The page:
Marketing to Win New Patients

November 16, 2018

A practice is a business. To attract new patients and increase revenue, it must be marketed like one. Although other approaches may differ from other businesses, the goal is the same. The appropriate audience must be approached with succinct, clear messages using minimal resources. It may be surprising to discover how affective a printed ad in the local paper could be, or even giving a talk on a health problem. Both of these approaches can do wonders for a physician practice’s bottom line.

In an increasingly competitive market, it is important to stand out. Marketing can increase the competitive advantage over other practices that offer similar services and help attract the ideal clientele.

The right message can make all the difference in succeeding. The weakness many medical practices have in terms of marketing is that they all do it the same way or with the same range of services. Good businesses typically strive for a differential advantage, be it hours, location, or range of services. To a large extent, most practices still are not pushing that.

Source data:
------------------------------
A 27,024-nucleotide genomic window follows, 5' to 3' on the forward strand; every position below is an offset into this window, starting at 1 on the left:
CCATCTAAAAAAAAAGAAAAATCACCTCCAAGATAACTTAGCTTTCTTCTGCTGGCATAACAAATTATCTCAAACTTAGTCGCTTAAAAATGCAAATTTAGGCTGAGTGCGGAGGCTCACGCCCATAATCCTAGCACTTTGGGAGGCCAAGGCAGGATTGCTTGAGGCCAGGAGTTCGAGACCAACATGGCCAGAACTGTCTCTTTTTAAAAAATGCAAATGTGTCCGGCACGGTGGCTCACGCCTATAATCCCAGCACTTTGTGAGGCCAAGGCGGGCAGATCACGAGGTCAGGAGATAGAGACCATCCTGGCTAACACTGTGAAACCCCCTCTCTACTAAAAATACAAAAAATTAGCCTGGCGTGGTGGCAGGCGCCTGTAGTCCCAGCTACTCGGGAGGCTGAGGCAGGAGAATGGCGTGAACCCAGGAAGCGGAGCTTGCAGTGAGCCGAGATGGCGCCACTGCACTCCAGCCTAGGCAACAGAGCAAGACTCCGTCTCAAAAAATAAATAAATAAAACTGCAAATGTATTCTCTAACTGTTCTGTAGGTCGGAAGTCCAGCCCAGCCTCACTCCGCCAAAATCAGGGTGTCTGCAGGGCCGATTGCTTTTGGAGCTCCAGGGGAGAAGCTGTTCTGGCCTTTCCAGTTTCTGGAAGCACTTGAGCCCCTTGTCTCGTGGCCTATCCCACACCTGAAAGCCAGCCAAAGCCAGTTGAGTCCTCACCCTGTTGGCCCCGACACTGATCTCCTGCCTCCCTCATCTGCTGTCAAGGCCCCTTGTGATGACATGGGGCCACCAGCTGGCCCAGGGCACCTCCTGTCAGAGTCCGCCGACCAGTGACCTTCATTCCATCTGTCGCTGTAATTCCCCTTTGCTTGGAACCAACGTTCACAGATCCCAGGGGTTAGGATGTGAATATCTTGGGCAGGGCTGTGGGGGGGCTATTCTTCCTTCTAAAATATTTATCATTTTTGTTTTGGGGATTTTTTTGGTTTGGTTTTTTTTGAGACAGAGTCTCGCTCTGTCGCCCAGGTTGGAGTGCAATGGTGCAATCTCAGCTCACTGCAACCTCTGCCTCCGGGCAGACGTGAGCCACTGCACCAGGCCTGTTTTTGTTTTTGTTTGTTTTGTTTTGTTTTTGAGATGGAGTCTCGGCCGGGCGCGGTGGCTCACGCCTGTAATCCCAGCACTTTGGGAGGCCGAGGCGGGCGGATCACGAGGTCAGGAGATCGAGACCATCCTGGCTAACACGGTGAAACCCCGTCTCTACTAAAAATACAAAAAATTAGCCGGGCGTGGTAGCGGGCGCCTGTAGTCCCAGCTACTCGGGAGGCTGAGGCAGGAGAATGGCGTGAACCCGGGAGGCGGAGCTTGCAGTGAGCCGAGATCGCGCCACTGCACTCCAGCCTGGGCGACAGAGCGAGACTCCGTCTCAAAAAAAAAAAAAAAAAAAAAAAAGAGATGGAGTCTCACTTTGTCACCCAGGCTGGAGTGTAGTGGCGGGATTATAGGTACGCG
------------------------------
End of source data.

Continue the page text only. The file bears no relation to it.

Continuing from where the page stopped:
Marketing also encourages constant contact with the patient population. It encourages the practice to learn what their patients want from them and shows them how to provide those services.

Although, it’s not just about marketing, but also about good patient relations. A lot of people go into medicine because they want to serve the community. Being visible and keeping a viable practice ensures this level of service.

Start with baby steps

Keep in mind that each practice will market itself differently based on its needs. Just because a competitor is advertising in the daily paper doesn’t mean every practice should run out and buy an ad.

Putting together a marketing team is a great start. The size of the team isn’t as important as having dedicated members who are willing to put forth sufficient effort. One person should be appointed to oversee the group. If time permits, this role can be taken on by a physician or a practice partner.

Staffers from the entire office should participate—from the front desk to the back office. This can help get a better sense of the patients’ overall wishes. The more people who participate, the better because it builds a team within the practice. Also, doctors see the patients, but everybody else in the practice sees things doctors don’t, such as what happens in the reception area or with scheduling and claims.